In cases when taxpayers can’t pay the settlement in five months, the IRS multiplies the monthly balance by 24, which using the example above amounts to $12,000. Yes, the IRS is willing to give you a larger discount if you pay your settlement back faster. Of course, at this stage you don’t know how quickly you can repay the offer in compromise. You still need to calculate the value of your assets, which leads us to step 2.
Second, the IRS estimates the value of your assets. This includes your car, house, retirement plan, jewelry, and other valuables. How is your stuff valued? First the IRS deducts any loans or mortgages you have on each asset and reduces its value by 20%. Let’s say your own a house worth $200,000 but you still owe $195,000 on it. For the purposes of your offer in compromise, your house is worth $4,000 ($5,000 x 0.8). Add to that the $1,000 you have in your bank account. Your car is worth $10,000 but you still owe $8,000. Apply the 20% asset value reduction and your car is worth $1,600. Your total asset valuation is $6,600.
That’s it. Just add your monthly cash balance – multiplied by 12 or 24 – to your asset value and you have an offer in compromise the IRS can live with.
On average, that formula yields a total of $7,585, but it could be more or less in your case.
Are there Offer in Compromise success stories out there?
The short answer is yes, there are success stories out there for those looking to do offer in compromise.
Dave L., wrote about his offer in compromise success story on a review for Optima Tax Relief on our reviews page.
We just completed an “Offer in Compromise” with the help of Optima Tax Relief. It turned out to be a very complicated and time-consuming affair. The situation had really gotten out of hand, and we were being attacked from all directions. Optima stepped in and stopped the calls and letters right away, as representation seems to make all the difference. After that, the process became a series of steps where we were guided through what the IRS wanted, and what Optima needed from us. As the steps progressed, we started to see some results and we were kept in the loop as to where we were and what was needed next. This was NOT an instantaneous process, but we believe that we were serviced to the best of their ability throughout the journey. We were instructed on how to stay compliant and how to get the IRS to cooperate. A little over 4-years later, part of the problem disappeared through the statute of limitations, and finally, we were told that the IRS had accepted what we offered for the remainder of the debt. We ended up sending them approx. 10% of what the bill had grown to. We are very happy with the result and feel that they provided the service they promised, and stuck to it for the long haul.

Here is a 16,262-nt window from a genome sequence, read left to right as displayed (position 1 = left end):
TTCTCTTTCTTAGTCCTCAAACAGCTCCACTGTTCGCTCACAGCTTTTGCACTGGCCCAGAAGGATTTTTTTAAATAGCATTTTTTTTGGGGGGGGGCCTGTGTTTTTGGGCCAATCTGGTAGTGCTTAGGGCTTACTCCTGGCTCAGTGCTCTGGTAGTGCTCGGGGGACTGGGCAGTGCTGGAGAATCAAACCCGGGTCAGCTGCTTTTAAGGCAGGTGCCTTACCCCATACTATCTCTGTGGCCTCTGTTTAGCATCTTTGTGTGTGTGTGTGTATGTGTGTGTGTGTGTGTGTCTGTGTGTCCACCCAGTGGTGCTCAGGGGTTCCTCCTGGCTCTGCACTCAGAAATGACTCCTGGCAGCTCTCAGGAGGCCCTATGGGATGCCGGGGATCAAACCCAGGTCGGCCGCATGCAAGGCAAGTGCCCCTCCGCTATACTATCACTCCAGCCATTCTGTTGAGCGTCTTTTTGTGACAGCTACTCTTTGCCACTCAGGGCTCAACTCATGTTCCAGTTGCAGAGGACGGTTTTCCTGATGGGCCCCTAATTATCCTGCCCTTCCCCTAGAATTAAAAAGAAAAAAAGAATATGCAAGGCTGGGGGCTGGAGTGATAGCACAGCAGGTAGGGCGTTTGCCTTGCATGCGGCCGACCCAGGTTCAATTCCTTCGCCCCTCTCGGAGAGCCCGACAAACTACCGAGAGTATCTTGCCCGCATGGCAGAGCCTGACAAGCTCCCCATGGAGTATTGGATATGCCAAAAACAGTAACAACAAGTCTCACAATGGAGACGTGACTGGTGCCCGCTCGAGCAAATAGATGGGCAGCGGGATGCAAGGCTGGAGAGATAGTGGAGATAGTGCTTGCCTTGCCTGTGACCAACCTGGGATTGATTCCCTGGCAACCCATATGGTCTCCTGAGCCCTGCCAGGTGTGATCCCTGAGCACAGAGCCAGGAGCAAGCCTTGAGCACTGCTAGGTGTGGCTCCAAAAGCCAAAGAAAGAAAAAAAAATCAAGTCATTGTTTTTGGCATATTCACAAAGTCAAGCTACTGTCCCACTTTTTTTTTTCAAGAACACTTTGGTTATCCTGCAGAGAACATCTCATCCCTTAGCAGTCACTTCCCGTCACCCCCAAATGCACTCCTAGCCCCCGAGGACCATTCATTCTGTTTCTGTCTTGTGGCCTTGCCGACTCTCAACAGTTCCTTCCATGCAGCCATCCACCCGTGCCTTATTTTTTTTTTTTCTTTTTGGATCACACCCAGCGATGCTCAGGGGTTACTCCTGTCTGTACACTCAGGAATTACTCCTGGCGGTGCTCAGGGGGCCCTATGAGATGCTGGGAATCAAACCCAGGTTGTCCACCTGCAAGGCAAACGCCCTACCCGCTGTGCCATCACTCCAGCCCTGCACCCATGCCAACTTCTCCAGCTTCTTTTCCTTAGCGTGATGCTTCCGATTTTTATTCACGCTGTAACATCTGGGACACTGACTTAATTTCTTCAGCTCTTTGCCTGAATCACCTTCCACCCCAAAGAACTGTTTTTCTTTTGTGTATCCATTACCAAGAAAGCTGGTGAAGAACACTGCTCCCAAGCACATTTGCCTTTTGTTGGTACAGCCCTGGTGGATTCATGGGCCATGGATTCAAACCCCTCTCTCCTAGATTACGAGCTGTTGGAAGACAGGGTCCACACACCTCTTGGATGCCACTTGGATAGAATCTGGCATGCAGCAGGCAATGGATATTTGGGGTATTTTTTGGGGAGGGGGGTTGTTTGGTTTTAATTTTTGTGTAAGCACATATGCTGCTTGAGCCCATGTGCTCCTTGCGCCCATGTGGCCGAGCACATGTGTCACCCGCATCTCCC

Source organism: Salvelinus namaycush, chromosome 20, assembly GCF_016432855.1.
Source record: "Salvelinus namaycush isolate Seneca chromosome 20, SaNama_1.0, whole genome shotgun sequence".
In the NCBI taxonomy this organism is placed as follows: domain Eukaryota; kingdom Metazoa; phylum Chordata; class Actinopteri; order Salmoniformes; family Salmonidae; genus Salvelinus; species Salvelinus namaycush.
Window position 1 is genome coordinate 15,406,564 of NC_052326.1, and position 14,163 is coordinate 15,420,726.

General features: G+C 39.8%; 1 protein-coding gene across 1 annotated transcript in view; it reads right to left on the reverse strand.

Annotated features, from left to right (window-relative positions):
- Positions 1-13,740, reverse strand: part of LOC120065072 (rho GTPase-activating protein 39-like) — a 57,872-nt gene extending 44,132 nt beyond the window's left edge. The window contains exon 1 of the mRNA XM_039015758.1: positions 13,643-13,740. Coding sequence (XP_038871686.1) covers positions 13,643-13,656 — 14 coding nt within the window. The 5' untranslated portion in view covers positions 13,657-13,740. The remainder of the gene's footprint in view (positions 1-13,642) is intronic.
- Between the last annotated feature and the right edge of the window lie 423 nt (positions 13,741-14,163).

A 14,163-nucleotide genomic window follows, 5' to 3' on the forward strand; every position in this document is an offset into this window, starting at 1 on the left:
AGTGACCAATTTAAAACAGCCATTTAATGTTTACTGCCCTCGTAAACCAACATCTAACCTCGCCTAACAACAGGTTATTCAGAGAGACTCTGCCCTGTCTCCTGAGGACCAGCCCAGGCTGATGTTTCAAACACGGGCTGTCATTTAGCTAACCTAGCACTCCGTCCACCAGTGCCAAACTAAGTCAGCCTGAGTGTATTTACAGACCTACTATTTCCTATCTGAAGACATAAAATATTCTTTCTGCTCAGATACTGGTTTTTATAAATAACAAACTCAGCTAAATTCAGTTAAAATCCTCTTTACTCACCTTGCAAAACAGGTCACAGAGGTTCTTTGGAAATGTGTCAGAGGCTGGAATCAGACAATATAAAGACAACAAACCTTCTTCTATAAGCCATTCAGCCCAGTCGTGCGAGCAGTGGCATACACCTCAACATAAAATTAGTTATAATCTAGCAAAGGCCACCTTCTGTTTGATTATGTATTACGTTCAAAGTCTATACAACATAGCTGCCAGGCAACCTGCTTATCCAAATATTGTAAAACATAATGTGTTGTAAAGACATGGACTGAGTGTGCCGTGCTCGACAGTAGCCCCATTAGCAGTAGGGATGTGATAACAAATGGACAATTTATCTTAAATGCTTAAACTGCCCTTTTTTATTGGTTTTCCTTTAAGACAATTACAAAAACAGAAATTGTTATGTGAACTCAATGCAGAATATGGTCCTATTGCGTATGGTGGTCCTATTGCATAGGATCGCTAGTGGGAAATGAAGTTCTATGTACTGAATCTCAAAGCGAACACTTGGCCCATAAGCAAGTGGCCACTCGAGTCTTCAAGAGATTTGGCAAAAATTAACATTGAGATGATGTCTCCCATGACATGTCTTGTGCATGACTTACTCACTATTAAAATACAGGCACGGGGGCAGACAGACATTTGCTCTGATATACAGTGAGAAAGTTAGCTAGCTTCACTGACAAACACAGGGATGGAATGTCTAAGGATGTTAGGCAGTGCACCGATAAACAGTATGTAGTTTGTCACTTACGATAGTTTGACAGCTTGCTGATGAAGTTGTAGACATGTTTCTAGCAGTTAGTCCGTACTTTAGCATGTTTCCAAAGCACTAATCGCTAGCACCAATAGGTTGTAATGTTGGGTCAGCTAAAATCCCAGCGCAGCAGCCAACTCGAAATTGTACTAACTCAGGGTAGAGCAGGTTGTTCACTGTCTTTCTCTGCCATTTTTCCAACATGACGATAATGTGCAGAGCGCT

Though it could be an arduous process, there are success stories out there. Interested in finding out more about Optima Tax Relief? Get a quote and a free consultation from their team.
Should you apply by yourself or hire a professional tax relief firm?
If you owe less than $5,000, you probably should try to negotiate with the IRS directly. Although tax relief firms are valuable assets to have on your side when negotiating a settlement with the IRS, their fees can outweigh the savings they generate when dealing with small tax debts.
However, if your tax debt is larger or you’re concerned about a tax audit, you should seriously consider hiring a certified tax relief company that has tax attorneys and CPAs on staff. Click here to get a free consultation with a senior tax professional. Find out, for free, what tax relief programs you qualify for.
SuperMoney only recommends companies that are financially sound, offer reasonable and affordable fees, provide payment options, and have CPAs and tax attorneys on staff.
Andrew is the managing editor for SuperMoney and a certified personal finance counselor. He loves to geek out on financial data and translate it into actionable insights everyone can understand. His work is often cited by major publications and institutions, such as Forbes, U.S. News, Fox Business, SFGate, Realtor, Deloitte, and Business Insider.